Good Training Needs a Sound Strategy

“Training is a valuable investment in your staff,” says Debbie Hiss, director of sales training for Lazare Kaplan International Inc. “It increases loyalty to the company, improves employee retention, creates better operations, and produces a happier, more cohesive staff.”

Such an important investment can’t be done haphazardly, she warns. “Training requires strategic planning. The more time and preparation, the better the results.”

Hiss made her comments to an audience of about 160 people during the educational program “Preparing Your Training Strategy” on Thursday. She explained how any jeweler can devise an effective training plan. Following are some of her suggestions:

First, determine who specifically needs the training and why they need it. Decide whether you will do the training or bring in an outside trainer. “Knowing a product or having an expertise doesn’t always guarantee you’ll be successful in conveying that knowledge,” said Hiss. “Also, you might not have the resources or time to provide this particular training yourself.”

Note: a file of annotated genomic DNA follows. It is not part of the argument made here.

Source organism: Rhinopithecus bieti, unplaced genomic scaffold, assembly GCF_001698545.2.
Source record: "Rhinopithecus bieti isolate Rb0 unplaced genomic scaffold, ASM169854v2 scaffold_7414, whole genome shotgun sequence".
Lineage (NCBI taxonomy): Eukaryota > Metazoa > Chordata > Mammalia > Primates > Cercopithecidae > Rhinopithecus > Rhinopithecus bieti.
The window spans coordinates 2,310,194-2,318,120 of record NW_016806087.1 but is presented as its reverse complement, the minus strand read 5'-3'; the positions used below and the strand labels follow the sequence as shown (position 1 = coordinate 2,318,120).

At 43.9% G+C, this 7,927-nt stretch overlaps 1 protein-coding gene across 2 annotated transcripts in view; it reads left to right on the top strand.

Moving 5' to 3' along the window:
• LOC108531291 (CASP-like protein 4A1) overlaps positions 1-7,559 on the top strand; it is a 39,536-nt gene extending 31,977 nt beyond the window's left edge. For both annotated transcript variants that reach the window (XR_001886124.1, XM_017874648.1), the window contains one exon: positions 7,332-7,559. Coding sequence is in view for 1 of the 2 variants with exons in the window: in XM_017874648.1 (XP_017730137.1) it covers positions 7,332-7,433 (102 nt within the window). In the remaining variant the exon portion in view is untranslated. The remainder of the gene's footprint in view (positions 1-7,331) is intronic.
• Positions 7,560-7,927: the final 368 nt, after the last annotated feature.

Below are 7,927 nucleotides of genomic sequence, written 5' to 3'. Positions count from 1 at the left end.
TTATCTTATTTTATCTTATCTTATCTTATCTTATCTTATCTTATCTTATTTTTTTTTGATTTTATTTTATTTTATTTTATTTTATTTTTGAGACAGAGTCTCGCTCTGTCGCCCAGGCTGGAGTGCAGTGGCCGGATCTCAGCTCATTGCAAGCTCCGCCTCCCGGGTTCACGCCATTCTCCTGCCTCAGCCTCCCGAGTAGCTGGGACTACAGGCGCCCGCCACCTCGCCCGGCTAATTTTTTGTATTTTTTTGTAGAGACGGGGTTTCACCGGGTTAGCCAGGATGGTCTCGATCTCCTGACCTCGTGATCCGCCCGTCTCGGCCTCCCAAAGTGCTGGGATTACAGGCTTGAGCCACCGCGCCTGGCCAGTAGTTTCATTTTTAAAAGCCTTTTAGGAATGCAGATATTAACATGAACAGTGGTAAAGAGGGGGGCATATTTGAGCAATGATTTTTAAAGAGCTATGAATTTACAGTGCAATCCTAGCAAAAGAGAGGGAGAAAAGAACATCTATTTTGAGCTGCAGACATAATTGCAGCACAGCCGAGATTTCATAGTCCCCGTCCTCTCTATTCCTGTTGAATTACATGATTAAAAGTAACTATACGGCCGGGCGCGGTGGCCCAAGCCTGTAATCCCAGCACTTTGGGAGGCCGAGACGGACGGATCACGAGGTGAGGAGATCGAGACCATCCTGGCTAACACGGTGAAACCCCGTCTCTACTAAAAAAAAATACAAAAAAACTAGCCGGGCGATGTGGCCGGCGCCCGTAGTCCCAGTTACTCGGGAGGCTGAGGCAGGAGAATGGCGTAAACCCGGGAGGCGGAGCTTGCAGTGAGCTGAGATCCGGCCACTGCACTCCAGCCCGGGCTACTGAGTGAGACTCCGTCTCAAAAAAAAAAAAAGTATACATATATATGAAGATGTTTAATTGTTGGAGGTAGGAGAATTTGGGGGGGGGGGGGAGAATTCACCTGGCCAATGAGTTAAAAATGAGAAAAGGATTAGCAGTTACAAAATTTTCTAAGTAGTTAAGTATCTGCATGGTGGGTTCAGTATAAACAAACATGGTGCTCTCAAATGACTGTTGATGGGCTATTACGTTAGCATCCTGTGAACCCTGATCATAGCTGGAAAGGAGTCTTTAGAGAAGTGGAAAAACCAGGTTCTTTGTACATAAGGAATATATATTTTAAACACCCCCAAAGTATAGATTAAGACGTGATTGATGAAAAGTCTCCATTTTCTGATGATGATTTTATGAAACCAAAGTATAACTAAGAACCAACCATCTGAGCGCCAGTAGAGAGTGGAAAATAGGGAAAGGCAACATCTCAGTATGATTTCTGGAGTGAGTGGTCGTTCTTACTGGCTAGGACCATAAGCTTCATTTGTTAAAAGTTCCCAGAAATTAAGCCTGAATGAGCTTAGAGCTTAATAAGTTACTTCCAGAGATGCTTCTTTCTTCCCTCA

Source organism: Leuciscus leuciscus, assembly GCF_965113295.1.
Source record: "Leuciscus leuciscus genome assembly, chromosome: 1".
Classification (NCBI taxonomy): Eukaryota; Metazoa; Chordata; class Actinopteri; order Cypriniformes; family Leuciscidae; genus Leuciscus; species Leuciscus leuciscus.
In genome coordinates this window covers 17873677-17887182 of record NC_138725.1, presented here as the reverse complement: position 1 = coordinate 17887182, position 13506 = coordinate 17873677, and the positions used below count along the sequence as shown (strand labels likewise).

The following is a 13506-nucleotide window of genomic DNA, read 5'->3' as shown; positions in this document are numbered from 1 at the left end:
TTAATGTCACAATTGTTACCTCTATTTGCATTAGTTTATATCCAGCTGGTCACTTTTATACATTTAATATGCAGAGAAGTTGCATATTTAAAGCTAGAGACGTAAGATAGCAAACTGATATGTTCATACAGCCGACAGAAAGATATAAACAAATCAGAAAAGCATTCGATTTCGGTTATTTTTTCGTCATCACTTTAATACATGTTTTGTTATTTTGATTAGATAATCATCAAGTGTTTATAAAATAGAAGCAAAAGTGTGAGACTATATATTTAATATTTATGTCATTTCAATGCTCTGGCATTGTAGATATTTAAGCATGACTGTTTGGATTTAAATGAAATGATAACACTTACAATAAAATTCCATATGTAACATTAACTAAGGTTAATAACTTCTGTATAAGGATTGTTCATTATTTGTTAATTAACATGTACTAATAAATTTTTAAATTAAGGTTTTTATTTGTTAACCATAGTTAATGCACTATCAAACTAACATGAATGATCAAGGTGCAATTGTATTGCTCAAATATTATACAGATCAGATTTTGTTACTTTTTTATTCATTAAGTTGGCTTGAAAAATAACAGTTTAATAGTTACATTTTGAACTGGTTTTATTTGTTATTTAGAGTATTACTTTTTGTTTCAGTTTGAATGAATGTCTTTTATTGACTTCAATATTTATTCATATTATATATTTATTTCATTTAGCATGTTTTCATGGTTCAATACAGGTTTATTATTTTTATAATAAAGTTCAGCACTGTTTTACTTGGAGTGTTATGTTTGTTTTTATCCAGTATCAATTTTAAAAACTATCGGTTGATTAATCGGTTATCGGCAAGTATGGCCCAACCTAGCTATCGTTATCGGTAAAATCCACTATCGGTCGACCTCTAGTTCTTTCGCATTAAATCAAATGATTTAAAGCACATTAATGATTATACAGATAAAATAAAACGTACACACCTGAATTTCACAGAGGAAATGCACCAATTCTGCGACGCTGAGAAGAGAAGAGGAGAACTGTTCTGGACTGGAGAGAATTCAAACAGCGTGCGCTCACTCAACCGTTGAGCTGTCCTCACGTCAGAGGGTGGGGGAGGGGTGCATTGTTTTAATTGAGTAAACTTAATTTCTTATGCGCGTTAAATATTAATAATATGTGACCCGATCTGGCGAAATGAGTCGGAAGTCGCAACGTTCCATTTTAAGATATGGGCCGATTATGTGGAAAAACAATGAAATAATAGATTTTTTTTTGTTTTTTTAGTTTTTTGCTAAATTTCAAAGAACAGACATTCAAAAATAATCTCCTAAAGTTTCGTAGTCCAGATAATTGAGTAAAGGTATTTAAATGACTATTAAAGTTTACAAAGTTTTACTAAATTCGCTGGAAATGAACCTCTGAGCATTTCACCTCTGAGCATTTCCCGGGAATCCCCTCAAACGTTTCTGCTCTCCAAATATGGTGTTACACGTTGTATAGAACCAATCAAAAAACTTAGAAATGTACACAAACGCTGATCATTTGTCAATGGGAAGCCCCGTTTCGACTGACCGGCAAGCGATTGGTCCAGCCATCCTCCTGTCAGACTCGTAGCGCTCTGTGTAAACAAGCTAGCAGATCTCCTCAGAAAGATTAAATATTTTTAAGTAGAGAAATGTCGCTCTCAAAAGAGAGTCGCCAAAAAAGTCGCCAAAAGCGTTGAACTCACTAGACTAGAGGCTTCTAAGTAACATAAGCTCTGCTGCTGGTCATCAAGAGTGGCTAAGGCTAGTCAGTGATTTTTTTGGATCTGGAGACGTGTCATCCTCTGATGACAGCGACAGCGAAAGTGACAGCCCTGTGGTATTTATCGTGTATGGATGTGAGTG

Decide what skills or behaviors you want your people to have or exhibit, and develop your learning objectives accordingly “This is the cornerstone,” said Hiss. “What should they be able to do at the conclusion of the training? You must have a clear sense of what you want them to master.” That should be clearly conveyed to the employees.

Devise a simple course plan that defines the training’s objective, content, time frame, and teaching methods (e.g., presentations, materials, activities). Have a checklist of ‘the course at a glance” to refer to during teaching. Determine what equipment and resources you need and get them ahead of time. Don’t forget about room layout, which can affect presentation.

Incorporate ESP into your training strategy, said Hiss. “Explain it in words; show it with videos, projections, pictures, etc.; and practice it with games, role play, and similar methods. Remember, she noted, it takes six repetitions of learning a skill before it becomes part of a student’s knowledge.

The best measure of a sound training strategy, said Hiss, is when participants learn so well they outdo you. “That’s the best reward—sharing the power of your knowledge and seeing your employees using it effectively throughout your company.”